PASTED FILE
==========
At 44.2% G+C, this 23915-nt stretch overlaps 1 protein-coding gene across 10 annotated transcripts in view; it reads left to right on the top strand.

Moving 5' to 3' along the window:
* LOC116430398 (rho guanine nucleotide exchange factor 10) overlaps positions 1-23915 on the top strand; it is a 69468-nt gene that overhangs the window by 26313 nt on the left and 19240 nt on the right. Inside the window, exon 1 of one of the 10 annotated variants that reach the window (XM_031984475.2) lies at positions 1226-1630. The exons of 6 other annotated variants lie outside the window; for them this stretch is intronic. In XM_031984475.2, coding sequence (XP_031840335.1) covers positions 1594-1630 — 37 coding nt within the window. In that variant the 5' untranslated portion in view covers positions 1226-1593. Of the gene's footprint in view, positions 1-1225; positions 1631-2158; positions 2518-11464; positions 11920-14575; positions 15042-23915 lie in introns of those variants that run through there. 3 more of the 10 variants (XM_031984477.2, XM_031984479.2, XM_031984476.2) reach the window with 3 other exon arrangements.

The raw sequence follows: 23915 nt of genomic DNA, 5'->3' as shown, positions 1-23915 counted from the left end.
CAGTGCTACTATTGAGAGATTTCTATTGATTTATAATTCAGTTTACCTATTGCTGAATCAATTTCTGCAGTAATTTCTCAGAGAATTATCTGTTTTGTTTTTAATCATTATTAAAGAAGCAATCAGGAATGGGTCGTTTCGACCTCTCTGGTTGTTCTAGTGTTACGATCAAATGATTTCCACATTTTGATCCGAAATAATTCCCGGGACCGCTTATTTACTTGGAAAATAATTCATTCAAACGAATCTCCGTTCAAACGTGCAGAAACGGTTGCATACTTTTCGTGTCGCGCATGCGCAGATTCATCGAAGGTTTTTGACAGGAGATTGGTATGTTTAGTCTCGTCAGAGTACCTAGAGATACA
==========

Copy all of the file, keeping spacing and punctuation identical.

At 44.2% G+C, this 23915-nt stretch overlaps 1 protein-coding gene across 10 annotated transcripts in view; it reads left to right on the top strand.

Moving 5' to 3' along the window:
* LOC116430398 (rho guanine nucleotide exchange factor 10) overlaps positions 1-23915 on the top strand; it is a 69468-nt gene that overhangs the window by 26313 nt on the left and 19240 nt on the right. Inside the window, exon 1 of one of the 10 annotated variants that reach the window (XM_031984475.2) lies at positions 1226-1630. The exons of 6 other annotated variants lie outside the window; for them this stretch is intronic. In XM_031984475.2, coding sequence (XP_031840335.1) covers positions 1594-1630 — 37 coding nt within the window. In that variant the 5' untranslated portion in view covers positions 1226-1593. Of the gene's footprint in view, positions 1-1225; positions 1631-2158; positions 2518-11464; positions 11920-14575; positions 15042-23915 lie in introns of those variants that run through there. 3 more of the 10 variants (XM_031984477.2, XM_031984479.2, XM_031984476.2) reach the window with 3 other exon arrangements.

The raw sequence follows: 23915 nt of genomic DNA, 5'->3' as shown, positions 1-23915 counted from the left end.
CAGTGCTACTATTGAGAGATTTCTATTGATTTATAATTCAGTTTACCTATTGCTGAATCAATTTCTGCAGTAATTTCTCAGAGAATTATCTGTTTTGTTTTTAATCATTATTAAAGAAGCAATCAGGAATGGGTCGTTTCGACCTCTCTGGTTGTTCTAGTGTTACGATCAAATGATTTCCACATTTTGATCCGAAATAATTCCCGGGACCGCTTATTTACTTGGAAAATAATTCATTCAAACGAATCTCCGTTCAAACGTGCAGAAACGGTTGCATACTTTTCGTGTCGCGCATGCGCAGATTCATCGAAGGTTTTTGACAGGAGATTGGTATGTTTAGTCTCGTCAGAGTACCTAGAGATACA